New Research Building, WP-01
3970 Reservoir Rd NW
Washington, DC 20007


Who I Am

I am a Professor in the Department of Neuroscience at Georgetown University Medical Center and Co-Director of the CNE. My research uses computational modeling, brain imaging and EEG to understand how the brain makes sense of the world, and how these insights can be translated to neuromorphic AI and augmented cognition applications. I obtained my Master’s degree in physics from the University of Frankfurt, Germany, in 1995, and my PhD in computational neuroscience from MIT in 2000 (with Tomaso Poggio). I have received several awards, including Technology Review’s “TR100”, one of the “100 innovators 35 or younger whose technologies are poised to make a dramatic impact on our world” and an NSF CAREER award. My research has been funded by NIH, NSF, DARPA, DoD, and industry.

A Selection of My Work

Evidence for a Spoken Word Lexicon in the Auditory Ventral Stream

Metamodal Coupling of Vibrotactile and Auditory Speech Processing Systems through Matched Stimulus Representations

Leveraging Prior Concept Learning Improves Generalization From Few Examples in Computational Models of Human Object Recognition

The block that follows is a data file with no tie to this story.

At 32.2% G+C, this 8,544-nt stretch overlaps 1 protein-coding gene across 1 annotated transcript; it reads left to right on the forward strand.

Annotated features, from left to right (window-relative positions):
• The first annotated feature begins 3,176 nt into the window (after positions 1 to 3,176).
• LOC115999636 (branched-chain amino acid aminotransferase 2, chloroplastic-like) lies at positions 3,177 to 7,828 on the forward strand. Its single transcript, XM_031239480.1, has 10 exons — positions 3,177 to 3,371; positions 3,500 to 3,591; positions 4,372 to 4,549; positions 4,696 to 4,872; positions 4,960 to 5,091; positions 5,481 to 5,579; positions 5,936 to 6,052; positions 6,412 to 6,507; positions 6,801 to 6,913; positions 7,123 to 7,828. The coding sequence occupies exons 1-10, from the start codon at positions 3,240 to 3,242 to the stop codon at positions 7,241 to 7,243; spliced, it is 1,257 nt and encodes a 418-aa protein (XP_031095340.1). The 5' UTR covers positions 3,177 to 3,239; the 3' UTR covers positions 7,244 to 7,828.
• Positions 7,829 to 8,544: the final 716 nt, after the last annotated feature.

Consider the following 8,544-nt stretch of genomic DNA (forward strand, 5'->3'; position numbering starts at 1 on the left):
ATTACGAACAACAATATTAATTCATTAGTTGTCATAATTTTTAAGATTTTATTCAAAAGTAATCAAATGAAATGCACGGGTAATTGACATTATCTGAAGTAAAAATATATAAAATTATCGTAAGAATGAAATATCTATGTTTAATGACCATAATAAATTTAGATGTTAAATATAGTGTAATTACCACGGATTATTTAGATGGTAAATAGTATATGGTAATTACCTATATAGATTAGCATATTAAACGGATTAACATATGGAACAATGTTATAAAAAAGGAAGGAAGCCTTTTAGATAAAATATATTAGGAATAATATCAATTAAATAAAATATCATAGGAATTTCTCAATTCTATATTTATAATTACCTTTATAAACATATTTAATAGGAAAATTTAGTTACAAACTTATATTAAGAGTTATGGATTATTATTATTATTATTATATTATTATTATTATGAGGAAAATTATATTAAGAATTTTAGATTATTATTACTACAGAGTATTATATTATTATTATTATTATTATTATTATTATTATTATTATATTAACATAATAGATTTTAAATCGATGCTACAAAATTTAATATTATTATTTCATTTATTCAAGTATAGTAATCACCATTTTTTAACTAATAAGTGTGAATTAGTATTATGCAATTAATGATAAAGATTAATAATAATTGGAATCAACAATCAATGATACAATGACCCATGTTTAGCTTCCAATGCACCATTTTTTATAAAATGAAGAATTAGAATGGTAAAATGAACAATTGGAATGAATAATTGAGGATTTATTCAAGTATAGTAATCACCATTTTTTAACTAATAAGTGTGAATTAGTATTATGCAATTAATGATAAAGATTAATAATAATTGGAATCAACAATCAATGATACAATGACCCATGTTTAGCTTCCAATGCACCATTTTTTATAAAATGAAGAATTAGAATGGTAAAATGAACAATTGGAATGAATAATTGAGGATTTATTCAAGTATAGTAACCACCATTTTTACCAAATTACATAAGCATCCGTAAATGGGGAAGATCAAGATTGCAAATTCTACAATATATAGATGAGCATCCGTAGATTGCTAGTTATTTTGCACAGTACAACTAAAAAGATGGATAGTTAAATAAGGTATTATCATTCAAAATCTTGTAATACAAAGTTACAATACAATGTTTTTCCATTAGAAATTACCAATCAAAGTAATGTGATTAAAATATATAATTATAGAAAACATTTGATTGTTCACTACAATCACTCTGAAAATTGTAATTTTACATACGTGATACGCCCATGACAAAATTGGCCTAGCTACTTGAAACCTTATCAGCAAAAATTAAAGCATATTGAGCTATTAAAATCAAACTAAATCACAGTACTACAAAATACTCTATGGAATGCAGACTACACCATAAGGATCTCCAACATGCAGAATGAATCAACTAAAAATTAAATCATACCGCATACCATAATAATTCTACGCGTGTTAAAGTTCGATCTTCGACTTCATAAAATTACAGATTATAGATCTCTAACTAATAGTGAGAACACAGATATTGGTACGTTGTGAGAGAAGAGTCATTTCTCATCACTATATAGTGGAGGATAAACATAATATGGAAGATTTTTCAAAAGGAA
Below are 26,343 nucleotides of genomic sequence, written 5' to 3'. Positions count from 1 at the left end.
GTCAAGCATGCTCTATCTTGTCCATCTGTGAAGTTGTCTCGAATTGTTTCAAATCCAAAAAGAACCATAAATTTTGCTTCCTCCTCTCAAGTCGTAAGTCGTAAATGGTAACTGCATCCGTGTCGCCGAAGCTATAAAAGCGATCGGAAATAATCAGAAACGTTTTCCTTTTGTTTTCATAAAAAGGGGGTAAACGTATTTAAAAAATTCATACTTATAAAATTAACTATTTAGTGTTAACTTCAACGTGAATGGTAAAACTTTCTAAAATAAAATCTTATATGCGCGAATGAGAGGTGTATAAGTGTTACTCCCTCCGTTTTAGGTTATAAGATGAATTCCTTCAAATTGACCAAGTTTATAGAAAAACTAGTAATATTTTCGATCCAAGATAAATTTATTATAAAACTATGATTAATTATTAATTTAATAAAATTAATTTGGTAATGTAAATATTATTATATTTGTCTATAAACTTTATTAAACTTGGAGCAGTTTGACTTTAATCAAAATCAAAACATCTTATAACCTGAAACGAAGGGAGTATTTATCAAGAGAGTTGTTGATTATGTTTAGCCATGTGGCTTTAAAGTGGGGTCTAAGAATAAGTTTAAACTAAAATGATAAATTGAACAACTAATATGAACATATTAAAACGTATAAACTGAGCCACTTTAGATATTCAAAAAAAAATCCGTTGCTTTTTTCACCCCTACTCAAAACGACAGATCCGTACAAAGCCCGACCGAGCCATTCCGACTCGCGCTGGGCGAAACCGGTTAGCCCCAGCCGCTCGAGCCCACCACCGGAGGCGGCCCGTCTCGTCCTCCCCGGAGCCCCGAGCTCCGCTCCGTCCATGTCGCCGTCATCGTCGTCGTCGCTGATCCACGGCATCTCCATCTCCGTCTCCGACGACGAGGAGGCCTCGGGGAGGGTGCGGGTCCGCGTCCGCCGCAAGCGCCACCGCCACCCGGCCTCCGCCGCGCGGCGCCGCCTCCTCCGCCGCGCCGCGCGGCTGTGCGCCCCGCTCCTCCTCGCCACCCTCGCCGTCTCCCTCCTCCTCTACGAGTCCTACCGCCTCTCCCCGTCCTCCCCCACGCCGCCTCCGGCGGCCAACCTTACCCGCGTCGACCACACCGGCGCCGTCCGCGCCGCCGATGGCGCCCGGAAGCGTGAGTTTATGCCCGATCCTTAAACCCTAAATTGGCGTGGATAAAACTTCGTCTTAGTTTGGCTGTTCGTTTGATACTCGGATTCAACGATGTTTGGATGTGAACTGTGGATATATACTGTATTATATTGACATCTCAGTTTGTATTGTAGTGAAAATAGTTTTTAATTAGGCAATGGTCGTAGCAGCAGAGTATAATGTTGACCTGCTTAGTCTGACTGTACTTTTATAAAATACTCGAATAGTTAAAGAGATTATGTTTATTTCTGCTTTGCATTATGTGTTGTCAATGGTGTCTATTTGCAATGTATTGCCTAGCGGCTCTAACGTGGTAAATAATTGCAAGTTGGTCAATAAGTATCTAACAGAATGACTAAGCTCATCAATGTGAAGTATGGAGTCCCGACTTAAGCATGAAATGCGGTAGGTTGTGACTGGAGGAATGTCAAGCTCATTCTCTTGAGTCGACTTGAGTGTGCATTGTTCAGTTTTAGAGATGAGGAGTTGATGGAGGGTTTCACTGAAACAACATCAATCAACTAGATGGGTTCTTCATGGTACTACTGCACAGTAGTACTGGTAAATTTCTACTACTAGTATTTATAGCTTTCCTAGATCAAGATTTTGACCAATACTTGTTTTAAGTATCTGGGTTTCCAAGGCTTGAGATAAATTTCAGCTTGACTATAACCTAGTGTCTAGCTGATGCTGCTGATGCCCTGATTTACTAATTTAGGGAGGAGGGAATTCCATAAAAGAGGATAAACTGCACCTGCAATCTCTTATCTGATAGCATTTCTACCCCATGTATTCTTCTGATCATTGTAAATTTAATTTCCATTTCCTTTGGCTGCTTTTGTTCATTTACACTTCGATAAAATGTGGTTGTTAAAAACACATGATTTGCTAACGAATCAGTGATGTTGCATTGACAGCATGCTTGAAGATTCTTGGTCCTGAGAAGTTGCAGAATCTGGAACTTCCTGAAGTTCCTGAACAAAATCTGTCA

Microsaccades During High Speed Continuous Visual Search

Visual Categorization: How the Monkey Brain Does It

My Research

My research combines computational models with human behavioral, functional magnetic resonance imaging (fMRI) and electroencephalography (EEG) data. This comprehensive approach addresses one of the major challenges in neuroscience today, that is, the necessity to combine experimental data from a range of approaches in order to develop a rigorous and predictive model of human brain function that quantitatively and mechanistically links neurons to behavior. This is of interest not only for basic research, but also for the investigation of the neural bases of behavioral deficits in disorders. Understanding the neural mechanisms underlying object recognition tasks and the acquisition of these skills is also of significant relevance for Artificial Intelligence, as the capabilities of pattern recognition systems in engineering (e.g., in machine vision or speech recognition) still lag far behind that of their human counterparts in terms of robustness, flexibility, and the ability to learn from few exemplars. Finally, a mechanistic understanding of the neural processing networks that enable the brain to make sense of stimuli across different senses opens the door to supporting and extending human cognitive abilities in this area through, for instance, hybrid brain-machine systems (“augmented cognition”) and novel technologies, e.g., for sensory substitution.

I am interested in understanding how the brain processes information in different sensory modalities, such as vision, audition, and touch, how the brain extracts meaning from sensory signals. A new research focus in my lab investigates how different senses interact (for instance in speech processing) and how sensory processing interacts with the motor system, for instance in speech production.

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